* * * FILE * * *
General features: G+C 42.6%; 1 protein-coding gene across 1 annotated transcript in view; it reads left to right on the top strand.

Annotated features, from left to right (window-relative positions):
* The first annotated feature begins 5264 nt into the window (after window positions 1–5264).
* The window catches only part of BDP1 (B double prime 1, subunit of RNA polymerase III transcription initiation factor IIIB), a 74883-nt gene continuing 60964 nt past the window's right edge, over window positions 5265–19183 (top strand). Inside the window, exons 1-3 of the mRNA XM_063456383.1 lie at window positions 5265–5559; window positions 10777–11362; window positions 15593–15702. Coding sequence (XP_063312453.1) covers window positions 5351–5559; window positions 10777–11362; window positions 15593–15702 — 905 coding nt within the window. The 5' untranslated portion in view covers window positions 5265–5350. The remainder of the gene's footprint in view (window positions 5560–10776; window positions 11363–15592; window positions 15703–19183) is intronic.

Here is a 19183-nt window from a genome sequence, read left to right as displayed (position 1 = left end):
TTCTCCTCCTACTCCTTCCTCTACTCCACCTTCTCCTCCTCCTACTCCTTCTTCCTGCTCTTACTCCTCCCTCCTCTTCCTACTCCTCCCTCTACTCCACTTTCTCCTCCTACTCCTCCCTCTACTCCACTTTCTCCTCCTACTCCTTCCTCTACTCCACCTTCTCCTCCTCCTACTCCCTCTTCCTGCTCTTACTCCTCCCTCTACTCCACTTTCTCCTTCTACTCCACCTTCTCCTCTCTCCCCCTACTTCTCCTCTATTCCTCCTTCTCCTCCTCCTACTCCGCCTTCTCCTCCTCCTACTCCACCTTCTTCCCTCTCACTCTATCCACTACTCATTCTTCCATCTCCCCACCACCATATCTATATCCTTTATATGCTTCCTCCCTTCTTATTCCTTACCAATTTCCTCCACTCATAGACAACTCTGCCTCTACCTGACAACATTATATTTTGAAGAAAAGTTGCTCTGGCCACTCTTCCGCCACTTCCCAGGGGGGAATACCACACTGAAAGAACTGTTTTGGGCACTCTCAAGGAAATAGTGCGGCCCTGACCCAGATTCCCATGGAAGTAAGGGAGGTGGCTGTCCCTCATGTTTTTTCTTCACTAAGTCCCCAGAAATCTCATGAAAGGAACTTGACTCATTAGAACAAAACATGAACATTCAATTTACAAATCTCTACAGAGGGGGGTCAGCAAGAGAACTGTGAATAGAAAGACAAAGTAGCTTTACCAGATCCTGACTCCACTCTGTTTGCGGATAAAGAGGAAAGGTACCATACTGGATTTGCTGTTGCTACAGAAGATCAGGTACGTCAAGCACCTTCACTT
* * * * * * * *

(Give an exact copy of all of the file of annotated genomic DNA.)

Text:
General features: G+C 42.6%; 1 protein-coding gene across 1 annotated transcript in view; it reads left to right on the top strand.

Annotated features, from left to right (window-relative positions):
* The first annotated feature begins 5264 nt into the window (after window positions 1–5264).
* The window catches only part of BDP1 (B double prime 1, subunit of RNA polymerase III transcription initiation factor IIIB), a 74883-nt gene continuing 60964 nt past the window's right edge, over window positions 5265–19183 (top strand). Inside the window, exons 1-3 of the mRNA XM_063456383.1 lie at window positions 5265–5559; window positions 10777–11362; window positions 15593–15702. Coding sequence (XP_063312453.1) covers window positions 5351–5559; window positions 10777–11362; window positions 15593–15702 — 905 coding nt within the window. The 5' untranslated portion in view covers window positions 5265–5350. The remainder of the gene's footprint in view (window positions 5560–10776; window positions 11363–15592; window positions 15703–19183) is intronic.

Here is a 19183-nt window from a genome sequence, read left to right as displayed (position 1 = left end):
TTCTCCTCCTACTCCTTCCTCTACTCCACCTTCTCCTCCTCCTACTCCTTCTTCCTGCTCTTACTCCTCCCTCCTCTTCCTACTCCTCCCTCTACTCCACTTTCTCCTCCTACTCCTCCCTCTACTCCACTTTCTCCTCCTACTCCTTCCTCTACTCCACCTTCTCCTCCTCCTACTCCCTCTTCCTGCTCTTACTCCTCCCTCTACTCCACTTTCTCCTTCTACTCCACCTTCTCCTCTCTCCCCCTACTTCTCCTCTATTCCTCCTTCTCCTCCTCCTACTCCGCCTTCTCCTCCTCCTACTCCACCTTCTTCCCTCTCACTCTATCCACTACTCATTCTTCCATCTCCCCACCACCATATCTATATCCTTTATATGCTTCCTCCCTTCTTATTCCTTACCAATTTCCTCCACTCATAGACAACTCTGCCTCTACCTGACAACATTATATTTTGAAGAAAAGTTGCTCTGGCCACTCTTCCGCCACTTCCCAGGGGGGAATACCACACTGAAAGAACTGTTTTGGGCACTCTCAAGGAAATAGTGCGGCCCTGACCCAGATTCCCATGGAAGTAAGGGAGGTGGCTGTCCCTCATGTTTTTTCTTCACTAAGTCCCCAGAAATCTCATGAAAGGAACTTGACTCATTAGAACAAAACATGAACATTCAATTTACAAATCTCTACAGAGGGGGGTCAGCAAGAGAACTGTGAATAGAAAGACAAAGTAGCTTTACCAGATCCTGACTCCACTCTGTTTGCGGATAAAGAGGAAAGGTACCATACTGGATTTGCTGTTGCTACAGAAGATCAGGTACGTCAAGCACCTTCACTT